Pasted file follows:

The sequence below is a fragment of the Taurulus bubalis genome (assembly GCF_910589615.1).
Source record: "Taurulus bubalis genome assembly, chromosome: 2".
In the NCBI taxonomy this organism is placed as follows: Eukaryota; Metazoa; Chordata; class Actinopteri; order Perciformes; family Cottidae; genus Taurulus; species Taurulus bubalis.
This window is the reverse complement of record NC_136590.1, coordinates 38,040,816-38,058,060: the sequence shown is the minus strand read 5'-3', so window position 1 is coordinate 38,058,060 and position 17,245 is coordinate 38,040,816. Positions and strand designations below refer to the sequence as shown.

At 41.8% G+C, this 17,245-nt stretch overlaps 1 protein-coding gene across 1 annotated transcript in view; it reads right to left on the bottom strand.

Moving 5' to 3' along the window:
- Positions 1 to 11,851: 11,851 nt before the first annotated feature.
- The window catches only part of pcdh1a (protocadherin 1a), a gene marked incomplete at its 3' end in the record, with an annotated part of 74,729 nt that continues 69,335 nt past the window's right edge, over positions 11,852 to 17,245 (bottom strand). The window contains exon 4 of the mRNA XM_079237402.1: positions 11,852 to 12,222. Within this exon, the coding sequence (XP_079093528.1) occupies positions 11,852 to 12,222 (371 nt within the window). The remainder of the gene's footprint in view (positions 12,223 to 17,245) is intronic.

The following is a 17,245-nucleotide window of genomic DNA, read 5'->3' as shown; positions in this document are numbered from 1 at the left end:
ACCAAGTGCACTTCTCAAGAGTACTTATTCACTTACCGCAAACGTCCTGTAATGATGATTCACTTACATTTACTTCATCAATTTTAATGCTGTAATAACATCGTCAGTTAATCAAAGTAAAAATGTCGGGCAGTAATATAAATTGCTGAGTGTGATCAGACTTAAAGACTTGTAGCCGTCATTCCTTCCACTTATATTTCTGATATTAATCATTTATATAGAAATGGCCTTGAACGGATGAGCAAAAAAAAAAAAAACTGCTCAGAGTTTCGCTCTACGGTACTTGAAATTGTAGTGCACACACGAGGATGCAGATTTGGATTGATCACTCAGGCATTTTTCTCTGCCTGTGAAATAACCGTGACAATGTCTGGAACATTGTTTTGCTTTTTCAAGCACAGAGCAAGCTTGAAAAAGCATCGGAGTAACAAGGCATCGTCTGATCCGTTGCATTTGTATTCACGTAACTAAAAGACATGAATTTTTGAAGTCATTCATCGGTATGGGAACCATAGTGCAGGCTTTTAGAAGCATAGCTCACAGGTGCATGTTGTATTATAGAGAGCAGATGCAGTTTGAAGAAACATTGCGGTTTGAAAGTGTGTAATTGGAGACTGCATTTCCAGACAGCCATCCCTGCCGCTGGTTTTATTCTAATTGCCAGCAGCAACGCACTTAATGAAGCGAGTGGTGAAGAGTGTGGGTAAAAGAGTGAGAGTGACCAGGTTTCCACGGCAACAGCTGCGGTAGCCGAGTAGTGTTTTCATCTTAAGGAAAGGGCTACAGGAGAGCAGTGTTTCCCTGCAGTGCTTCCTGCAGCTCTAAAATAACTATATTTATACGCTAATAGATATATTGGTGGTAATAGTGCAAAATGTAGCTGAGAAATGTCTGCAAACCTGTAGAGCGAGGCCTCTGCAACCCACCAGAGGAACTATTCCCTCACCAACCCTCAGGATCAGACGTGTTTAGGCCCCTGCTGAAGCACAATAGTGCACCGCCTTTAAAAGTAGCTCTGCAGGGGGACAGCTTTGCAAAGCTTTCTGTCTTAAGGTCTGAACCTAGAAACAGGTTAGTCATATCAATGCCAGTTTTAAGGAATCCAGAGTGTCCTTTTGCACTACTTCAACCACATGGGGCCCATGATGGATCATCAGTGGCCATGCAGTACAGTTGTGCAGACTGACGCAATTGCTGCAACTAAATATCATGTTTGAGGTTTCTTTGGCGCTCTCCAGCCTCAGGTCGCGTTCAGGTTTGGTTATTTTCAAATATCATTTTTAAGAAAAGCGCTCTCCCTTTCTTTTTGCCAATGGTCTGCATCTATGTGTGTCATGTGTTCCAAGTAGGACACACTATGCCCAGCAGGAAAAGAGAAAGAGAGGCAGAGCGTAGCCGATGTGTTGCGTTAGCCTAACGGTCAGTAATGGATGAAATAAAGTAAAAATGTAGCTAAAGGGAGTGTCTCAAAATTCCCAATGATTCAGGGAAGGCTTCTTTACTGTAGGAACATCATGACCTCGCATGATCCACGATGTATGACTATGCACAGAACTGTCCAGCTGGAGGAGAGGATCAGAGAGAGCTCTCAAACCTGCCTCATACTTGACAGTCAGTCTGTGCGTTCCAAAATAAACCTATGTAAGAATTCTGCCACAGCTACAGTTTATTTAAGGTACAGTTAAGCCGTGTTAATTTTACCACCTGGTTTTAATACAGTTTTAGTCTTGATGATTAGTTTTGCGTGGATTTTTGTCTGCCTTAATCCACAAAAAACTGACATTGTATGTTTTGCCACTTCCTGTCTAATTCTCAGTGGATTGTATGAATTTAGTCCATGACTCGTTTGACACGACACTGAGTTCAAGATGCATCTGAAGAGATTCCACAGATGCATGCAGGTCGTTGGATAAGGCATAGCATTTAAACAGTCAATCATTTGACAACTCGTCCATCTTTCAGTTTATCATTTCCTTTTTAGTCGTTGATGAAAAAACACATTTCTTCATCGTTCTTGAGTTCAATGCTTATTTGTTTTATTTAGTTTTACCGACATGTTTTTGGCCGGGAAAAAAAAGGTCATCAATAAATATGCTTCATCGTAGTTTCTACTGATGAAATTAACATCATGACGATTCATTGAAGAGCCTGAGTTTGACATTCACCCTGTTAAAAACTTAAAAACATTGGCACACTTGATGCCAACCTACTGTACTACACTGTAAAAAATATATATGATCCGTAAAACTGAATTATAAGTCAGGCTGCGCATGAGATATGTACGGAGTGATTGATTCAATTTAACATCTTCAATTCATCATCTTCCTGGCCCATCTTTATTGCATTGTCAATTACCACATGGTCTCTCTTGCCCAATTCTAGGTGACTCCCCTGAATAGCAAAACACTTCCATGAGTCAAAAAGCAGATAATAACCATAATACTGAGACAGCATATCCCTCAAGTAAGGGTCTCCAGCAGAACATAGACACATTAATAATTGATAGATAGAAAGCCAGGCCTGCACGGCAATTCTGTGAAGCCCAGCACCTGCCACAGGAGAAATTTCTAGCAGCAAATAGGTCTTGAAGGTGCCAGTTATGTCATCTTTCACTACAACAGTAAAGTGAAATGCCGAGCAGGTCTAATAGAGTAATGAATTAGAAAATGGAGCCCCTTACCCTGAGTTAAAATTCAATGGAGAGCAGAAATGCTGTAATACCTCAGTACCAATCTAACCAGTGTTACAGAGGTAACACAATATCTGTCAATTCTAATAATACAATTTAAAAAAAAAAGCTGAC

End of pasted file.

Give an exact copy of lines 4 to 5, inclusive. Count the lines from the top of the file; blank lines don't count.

This window is the reverse complement of record NC_136590.1, coordinates 38,040,816-38,058,060: the sequence shown is the minus strand read 5'-3', so window position 1 is coordinate 38,058,060 and position 17,245 is coordinate 38,040,816. Positions and strand designations below refer to the sequence as shown.

At 41.8% G+C, this 17,245-nt stretch overlaps 1 protein-coding gene across 1 annotated transcript in view; it reads right to left on the bottom strand.